National Campaign on Dalit Human Rights (NCDHR) is an effort to galvanize movements into a representation body that can collectively organize, educate, agitate and demand for ending discrimination once and for all in both government and civil societies. NCDHR is a forum launched in 1998, committed to the elimination of discrimination based on caste. A democratic secular platform led by Dalit women and men activists, with support and solidarity from movements and organizations, academics, individuals, people’s organizations and institutions throughout the country who are committed to work to protect and promote human rights of Dalits.
NCDHR had been anchored in Andhra Pradesh, Bihar, Gujarat, Rajasthan, Orissa, Maharashtra, Uttar Pradesh, Punjab, Jharkhand, Madhya Pradesh, Delhi, Haryana, Himachal Pradesh, Karnataka, Kerala, Assam, Tamil Nadu and Pondicherry with the vision “To regain and establish the human dignity, rights and security of Dalit Community”.
In its first phase, NCDHR undertook interventions for raising visibility of Dalit issues at various levels and has managed to successfully raise the visibility of Dalit issues at the state, national and international level. Some of the key achievements during this phase were:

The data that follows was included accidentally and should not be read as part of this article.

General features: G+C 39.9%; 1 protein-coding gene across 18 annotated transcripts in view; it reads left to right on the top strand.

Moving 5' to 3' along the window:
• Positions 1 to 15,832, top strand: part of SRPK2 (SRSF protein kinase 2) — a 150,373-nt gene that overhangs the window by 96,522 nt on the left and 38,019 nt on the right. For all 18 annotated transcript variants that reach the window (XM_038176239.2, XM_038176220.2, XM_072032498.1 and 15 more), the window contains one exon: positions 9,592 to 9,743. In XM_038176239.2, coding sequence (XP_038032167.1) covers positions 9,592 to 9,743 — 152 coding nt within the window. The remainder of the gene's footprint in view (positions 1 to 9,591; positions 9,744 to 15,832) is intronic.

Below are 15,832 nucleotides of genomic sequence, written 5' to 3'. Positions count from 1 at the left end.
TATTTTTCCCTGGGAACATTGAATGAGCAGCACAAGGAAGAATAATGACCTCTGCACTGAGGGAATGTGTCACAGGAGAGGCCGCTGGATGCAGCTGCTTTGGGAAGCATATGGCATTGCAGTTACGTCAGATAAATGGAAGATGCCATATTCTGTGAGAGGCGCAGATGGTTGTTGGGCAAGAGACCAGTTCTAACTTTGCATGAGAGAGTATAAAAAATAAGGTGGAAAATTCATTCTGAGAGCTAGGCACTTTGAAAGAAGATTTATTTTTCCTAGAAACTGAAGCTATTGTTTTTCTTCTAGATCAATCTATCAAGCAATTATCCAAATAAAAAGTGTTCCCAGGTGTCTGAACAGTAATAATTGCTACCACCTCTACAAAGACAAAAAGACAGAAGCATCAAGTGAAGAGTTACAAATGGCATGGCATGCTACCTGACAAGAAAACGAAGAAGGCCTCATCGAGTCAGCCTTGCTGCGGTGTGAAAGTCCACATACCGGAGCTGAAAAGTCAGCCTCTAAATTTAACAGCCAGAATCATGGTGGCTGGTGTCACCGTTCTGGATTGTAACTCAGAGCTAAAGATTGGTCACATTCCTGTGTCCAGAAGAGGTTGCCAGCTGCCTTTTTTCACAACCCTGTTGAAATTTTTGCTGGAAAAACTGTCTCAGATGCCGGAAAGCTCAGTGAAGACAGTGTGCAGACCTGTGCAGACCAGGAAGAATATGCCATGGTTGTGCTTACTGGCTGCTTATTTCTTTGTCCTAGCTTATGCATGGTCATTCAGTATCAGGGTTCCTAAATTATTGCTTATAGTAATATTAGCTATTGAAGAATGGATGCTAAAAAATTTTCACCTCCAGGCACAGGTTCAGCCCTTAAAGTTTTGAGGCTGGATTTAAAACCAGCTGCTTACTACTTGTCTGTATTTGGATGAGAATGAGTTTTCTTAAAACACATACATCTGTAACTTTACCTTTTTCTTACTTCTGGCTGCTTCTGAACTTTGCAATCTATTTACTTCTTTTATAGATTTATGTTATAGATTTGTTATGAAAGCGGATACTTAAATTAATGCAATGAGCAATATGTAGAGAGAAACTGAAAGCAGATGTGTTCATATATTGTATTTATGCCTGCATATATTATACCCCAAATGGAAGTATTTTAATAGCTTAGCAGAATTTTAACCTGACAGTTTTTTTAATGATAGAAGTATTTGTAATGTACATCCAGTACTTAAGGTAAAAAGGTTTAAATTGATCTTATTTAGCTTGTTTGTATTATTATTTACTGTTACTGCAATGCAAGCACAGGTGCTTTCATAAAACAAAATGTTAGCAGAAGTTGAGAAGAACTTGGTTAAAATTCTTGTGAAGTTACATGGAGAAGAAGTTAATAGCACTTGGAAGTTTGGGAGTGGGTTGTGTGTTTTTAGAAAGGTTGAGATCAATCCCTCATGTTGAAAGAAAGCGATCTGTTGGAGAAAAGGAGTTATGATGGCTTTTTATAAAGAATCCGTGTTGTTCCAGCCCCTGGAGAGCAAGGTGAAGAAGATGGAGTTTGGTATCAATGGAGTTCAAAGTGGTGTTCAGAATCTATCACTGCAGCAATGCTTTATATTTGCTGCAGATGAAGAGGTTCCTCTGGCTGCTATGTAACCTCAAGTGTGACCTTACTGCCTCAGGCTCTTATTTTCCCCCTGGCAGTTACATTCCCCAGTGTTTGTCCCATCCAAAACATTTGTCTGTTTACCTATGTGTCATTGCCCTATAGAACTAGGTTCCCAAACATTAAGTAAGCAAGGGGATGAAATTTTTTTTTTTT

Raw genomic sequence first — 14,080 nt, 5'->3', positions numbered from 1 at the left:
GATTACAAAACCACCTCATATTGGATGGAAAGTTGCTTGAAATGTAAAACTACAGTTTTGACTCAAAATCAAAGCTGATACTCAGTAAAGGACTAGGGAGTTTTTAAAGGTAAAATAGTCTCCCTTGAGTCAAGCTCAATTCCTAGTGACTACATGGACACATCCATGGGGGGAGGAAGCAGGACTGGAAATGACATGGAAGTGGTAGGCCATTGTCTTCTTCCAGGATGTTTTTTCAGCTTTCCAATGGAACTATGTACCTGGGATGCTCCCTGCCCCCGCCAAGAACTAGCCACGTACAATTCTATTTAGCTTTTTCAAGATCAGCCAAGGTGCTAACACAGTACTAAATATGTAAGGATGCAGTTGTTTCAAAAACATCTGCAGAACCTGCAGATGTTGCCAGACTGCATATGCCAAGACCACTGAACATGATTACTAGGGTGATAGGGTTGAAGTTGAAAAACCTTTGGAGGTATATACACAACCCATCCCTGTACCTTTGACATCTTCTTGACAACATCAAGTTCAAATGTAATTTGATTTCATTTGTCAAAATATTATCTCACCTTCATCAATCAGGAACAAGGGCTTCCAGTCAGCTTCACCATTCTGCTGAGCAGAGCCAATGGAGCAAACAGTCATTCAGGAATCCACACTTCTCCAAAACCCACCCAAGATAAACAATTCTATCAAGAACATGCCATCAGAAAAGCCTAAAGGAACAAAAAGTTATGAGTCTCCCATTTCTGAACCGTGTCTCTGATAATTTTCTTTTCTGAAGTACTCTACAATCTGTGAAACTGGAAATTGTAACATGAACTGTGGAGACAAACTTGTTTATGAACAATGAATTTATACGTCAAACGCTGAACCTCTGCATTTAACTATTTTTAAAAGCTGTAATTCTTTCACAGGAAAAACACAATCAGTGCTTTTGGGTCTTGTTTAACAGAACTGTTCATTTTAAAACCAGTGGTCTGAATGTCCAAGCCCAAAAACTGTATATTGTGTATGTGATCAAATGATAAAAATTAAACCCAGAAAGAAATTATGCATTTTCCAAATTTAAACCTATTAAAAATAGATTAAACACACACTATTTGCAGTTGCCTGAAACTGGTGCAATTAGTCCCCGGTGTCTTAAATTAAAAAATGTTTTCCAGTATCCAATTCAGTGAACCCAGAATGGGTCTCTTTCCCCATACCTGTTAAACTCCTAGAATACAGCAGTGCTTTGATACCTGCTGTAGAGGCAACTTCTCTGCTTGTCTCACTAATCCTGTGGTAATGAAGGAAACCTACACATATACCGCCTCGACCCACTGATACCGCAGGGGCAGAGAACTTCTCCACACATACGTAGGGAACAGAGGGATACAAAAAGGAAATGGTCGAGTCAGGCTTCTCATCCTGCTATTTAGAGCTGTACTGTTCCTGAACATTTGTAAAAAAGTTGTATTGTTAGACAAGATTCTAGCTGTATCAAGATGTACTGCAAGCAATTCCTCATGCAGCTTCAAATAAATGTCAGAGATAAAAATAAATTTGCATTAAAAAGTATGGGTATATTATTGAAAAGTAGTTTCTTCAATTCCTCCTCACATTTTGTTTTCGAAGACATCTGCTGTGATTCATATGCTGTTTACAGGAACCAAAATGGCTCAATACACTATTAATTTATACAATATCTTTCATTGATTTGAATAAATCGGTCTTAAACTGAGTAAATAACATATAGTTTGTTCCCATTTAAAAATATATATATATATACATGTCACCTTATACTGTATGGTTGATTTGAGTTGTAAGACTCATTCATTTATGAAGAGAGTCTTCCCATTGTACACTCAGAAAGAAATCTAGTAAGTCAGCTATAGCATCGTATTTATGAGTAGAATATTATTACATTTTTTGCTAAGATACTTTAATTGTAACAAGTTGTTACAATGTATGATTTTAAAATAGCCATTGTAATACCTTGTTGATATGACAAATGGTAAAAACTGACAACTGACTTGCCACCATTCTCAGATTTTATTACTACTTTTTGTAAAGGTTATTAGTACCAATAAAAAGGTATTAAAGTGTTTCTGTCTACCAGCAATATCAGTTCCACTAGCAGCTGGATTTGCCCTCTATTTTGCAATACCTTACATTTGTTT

- Massive Signature campaign with 25 lakh signatures submitted to the Prime Minister
- The UNWCAR Durban Conference of 2001
- Dalit Swadhikar Rally conceptualised during the Dalit Sector Consultation at Hyderabad, started on 6 December 2003
- The Millennium Dalit Charter was released on 10th - 11th August 2005, at Jaipur, Rajasthan
In phase two, NCDHR’s work was instrumental in bringing the kind of international attention and media coverage, which has made many in India and around the world sit up and take notice of the injustice and oppression faced by Dalits. To name just a few, NCHDR had been involved in events such as the World Conference Against Racism in South Africa (‘01), all World Social Forums, the historic 40-day Dalit Swadhikar Rally across India converging into World Social Forum in Mumbai (‘04), the first ever public hearing on The Situation of the Dalits in India, at the European Parliament in Brussels (Dec ’06), and the first International Conference on the Human Rights of Dalit Women at the Hague (Nov ’06). The positive results of these efforts include the first-ever recognition of the Dalit Human Rights problem by the United Nations (Aug 2001), the European Union (May ‘07), and the United States Congress (July ‘07), important events which have increased international pressure on the Government of India to address the serious Dalit issues it has up to now paid only lip-service to.
In phase three, NCDHR sought foremost to hold the State responsible for not checking the ‘impunity’ being enjoyed by non-Dalits in the criminal justice administrative system. Specifically, we challenge the State and its justice delivery mechanism, including the Human Rights institutions that are in place, to actually implement and enforce its constitutional and legislative measures to safeguard, protect and promote the basic human rights of Dalits. During this phase, the emphasis was on grass-roots mobilization, linking and strengthening campaigns, alliance building, and systematic monitoring and advocacy of atrocities against Dalits to pressure the Criminal Justice system to act.